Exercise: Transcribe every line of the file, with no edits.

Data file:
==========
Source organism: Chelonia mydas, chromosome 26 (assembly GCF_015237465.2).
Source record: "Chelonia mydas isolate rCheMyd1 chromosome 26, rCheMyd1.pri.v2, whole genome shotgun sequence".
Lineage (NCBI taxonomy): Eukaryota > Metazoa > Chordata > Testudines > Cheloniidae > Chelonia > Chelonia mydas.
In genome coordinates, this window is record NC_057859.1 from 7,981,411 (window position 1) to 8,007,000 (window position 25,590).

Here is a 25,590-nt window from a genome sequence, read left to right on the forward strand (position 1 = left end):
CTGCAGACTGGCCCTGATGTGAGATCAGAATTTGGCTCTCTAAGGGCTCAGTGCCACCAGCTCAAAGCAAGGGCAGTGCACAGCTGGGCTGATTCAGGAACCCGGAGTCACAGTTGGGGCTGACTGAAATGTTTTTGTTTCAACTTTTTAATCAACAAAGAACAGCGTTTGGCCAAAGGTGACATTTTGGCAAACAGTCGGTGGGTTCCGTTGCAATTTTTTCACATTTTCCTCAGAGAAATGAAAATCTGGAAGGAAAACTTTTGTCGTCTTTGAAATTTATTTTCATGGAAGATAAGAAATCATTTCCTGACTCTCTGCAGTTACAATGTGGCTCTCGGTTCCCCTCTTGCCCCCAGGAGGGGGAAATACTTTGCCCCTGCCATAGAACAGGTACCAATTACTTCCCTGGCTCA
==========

Source organism: Chelonia mydas, chromosome 26 (assembly GCF_015237465.2).
Source record: "Chelonia mydas isolate rCheMyd1 chromosome 26, rCheMyd1.pri.v2, whole genome shotgun sequence".
Lineage (NCBI taxonomy): Eukaryota > Metazoa > Chordata > Testudines > Cheloniidae > Chelonia > Chelonia mydas.
In genome coordinates, this window is record NC_057859.1 from 7,981,411 (window position 1) to 8,007,000 (window position 25,590).

Here is a 25,590-nt window from a genome sequence, read left to right on the forward strand (position 1 = left end):
CTGCAGACTGGCCCTGATGTGAGATCAGAATTTGGCTCTCTAAGGGCTCAGTGCCACCAGCTCAAAGCAAGGGCAGTGCACAGCTGGGCTGATTCAGGAACCCGGAGTCACAGTTGGGGCTGACTGAAATGTTTTTGTTTCAACTTTTTAATCAACAAAGAACAGCGTTTGGCCAAAGGTGACATTTTGGCAAACAGTCGGTGGGTTCCGTTGCAATTTTTTCACATTTTCCTCAGAGAAATGAAAATCTGGAAGGAAAACTTTTGTCGTCTTTGAAATTTATTTTCATGGAAGATAAGAAATCATTTCCTGACTCTCTGCAGTTACAATGTGGCTCTCGGTTCCCCTCTTGCCCCCAGGAGGGGGAAATACTTTGCCCCTGCCATAGAACAGGTACCAATTACTTCCCTGGCTCA